by Dan Margalit
U.S. President Barack Obama found himself in an awkward position when he admitted to his nation and to the world that the United States had not yet come up with a strategy to fight the Islamic State group and offshoot terror organizations. But, really, we cannot scoff at him because it is a dilemma that is relatively new to us.
Usually, governments are faced with the dilemma of whether or not to exert military force to achieve goals outside their country's borders. But the Islamic State group problem is more complicated than that. It is not an enemy on a single front, as Saddam Hussein was, but a terrorist organization spread throughout the Middle East, and its human resources are picked from among the citizens of democratic countries, who migrated there from Islamic centers and instead of integrating, radicalized. Europe did not heed the warnings. Instead, it supported migrant rights organizations in favor of migration from Islamic countries, and it is now paying the price.
The radical Islamic world, with groups ranging from Hamas to the Islamic State group, is testing the core principles that democracies swore by until they were challenged in Europe and in the Middle East. These democracies are facing three dilemmas:
1. The United States and its allies, and of course moderate Arab countries, do not want to use ground forces, so they have no choice but to mount a forceful and continuous aerial campaign, otherwise known as "carpet bombing."
What is carpet bombing? The fate of the German city of Dresden during World War II. Not that these terrorist organizations are settled in cities, and the rate of fatalities would be much lower than in 1945. But if Obama wants not just to act but also to win, to defeat and to eradicate without using ground forces, there is no other way. That is, turning a blind eye to the modern international laws of war. No "knock on the roof" policy and no legal expert for each pilot. This is not easy. Every democracy has its own Gideon Levy, who benefits from having his life defended and then condemns the defenders. This is the dilemma, and Obama, who wants to use only airstrikes (and minimal, pinpointed commando operations), needs to decide if he is going to unilaterally change the rules.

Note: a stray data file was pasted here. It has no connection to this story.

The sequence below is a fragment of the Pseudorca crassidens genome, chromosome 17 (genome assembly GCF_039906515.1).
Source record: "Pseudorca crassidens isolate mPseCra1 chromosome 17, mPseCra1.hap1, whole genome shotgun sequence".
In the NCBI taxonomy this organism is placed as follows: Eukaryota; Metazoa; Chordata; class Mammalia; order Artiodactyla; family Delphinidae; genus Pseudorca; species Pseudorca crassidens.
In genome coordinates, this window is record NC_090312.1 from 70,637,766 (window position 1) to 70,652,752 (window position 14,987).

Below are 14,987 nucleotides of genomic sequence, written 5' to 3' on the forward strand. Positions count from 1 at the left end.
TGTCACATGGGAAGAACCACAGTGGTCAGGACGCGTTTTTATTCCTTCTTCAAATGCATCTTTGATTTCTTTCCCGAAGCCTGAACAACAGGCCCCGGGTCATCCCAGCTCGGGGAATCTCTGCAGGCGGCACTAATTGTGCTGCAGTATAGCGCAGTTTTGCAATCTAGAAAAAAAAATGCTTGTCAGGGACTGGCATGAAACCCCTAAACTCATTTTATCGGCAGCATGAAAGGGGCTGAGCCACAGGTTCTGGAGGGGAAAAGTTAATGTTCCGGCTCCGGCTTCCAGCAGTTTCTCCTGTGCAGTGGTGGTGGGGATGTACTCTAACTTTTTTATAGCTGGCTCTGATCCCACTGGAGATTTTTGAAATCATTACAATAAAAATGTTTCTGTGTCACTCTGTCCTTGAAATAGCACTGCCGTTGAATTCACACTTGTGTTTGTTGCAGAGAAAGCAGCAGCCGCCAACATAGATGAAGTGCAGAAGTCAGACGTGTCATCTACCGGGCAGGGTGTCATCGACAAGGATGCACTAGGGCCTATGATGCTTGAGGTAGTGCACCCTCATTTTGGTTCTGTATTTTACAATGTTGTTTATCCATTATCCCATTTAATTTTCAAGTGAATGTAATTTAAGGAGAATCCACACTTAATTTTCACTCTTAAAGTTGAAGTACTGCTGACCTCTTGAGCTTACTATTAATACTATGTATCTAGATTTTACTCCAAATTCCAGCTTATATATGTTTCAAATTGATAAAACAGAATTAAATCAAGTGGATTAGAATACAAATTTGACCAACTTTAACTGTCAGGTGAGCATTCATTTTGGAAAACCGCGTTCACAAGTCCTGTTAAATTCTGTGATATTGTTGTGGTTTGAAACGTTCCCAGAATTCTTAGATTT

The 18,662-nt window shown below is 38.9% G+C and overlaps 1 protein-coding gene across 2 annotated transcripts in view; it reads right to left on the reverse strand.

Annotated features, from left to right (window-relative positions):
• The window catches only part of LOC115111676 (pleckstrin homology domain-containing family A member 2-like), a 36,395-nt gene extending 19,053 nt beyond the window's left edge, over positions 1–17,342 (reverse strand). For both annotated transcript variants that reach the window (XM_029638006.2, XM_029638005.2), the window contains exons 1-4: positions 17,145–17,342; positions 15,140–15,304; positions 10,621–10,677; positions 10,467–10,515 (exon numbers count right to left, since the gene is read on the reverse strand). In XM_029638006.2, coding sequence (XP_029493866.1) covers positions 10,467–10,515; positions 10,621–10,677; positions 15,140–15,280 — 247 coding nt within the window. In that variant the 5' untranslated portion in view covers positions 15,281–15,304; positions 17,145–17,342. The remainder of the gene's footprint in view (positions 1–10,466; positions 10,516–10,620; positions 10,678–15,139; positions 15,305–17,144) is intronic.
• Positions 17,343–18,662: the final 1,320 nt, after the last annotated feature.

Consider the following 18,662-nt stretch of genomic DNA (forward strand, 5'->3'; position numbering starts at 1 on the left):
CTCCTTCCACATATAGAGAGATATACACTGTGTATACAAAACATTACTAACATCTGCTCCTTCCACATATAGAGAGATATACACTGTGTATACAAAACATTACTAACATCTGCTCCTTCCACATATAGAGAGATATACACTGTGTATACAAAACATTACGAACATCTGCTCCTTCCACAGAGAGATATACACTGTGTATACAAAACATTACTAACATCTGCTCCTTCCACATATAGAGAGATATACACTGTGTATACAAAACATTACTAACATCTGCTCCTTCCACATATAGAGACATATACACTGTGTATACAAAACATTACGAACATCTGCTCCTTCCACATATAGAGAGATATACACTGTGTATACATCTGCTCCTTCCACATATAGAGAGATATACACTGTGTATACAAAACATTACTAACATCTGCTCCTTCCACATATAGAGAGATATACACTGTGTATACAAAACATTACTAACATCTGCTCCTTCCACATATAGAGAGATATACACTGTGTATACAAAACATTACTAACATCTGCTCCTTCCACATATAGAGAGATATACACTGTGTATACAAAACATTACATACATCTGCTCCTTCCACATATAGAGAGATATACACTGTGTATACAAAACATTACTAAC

2. The United States has to consider joining up with the "Little Satan." In this case, that is Syrian President Bashar Assad, whom Obama shortsightedly did not help overthrow when the rebels were secular and reasonable, and even then he did not make an effort to destroy the chemical weapons store until the last minute. And yet, Assad is now seen as the lesser evil. To join or not to join? A coalition cannot limit the war on Islamic extremism to Iraq alone. It would eventually get to Syria too. Everyone knows that.
3. Democracy in the West will be forced to downscale individual and civil rights. Islamic Shariah police rooting out alcohol in German nightclubs? Those who do not prohibit this kind of thing unless violence is involved will be forced to prohibit it when bombs are being planted. Innocent until proven guilty? If Europe wants to survive, it will carry out administrative detentions against citizens who are the children of immigrants.
Then, when the madness known as the Islamic State group passes, enlightened democracy will never be seen in the same way again.
Copyright - Original materials copyright (c) by the authors.